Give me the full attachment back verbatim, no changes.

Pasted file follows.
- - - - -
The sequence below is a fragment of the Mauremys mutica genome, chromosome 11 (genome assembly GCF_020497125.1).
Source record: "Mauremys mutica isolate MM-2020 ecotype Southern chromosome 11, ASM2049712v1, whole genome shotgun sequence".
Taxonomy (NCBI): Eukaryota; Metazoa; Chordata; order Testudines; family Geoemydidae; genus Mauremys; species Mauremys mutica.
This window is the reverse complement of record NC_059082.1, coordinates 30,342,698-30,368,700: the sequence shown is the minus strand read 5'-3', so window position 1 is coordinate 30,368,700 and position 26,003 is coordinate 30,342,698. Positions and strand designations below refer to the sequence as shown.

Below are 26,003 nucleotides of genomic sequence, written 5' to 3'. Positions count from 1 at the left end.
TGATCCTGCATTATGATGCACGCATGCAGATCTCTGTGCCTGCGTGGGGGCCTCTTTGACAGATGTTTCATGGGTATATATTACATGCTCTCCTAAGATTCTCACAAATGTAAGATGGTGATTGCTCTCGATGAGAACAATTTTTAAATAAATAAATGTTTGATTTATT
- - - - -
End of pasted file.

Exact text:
The sequence below is a fragment of the Mauremys mutica genome, chromosome 11 (genome assembly GCF_020497125.1).
Source record: "Mauremys mutica isolate MM-2020 ecotype Southern chromosome 11, ASM2049712v1, whole genome shotgun sequence".
Taxonomy (NCBI): Eukaryota; Metazoa; Chordata; order Testudines; family Geoemydidae; genus Mauremys; species Mauremys mutica.
This window is the reverse complement of record NC_059082.1, coordinates 30,342,698-30,368,700: the sequence shown is the minus strand read 5'-3', so window position 1 is coordinate 30,368,700 and position 26,003 is coordinate 30,342,698. Positions and strand designations below refer to the sequence as shown.

Below are 26,003 nucleotides of genomic sequence, written 5' to 3'. Positions count from 1 at the left end.
TGATCCTGCATTATGATGCACGCATGCAGATCTCTGTGCCTGCGTGGGGGCCTCTTTGACAGATGTTTCATGGGTATATATTACATGCTCTCCTAAGATTCTCACAAATGTAAGATGGTGATTGCTCTCGATGAGAACAATTTTTAAATAAATAAATGTTTGATTTATT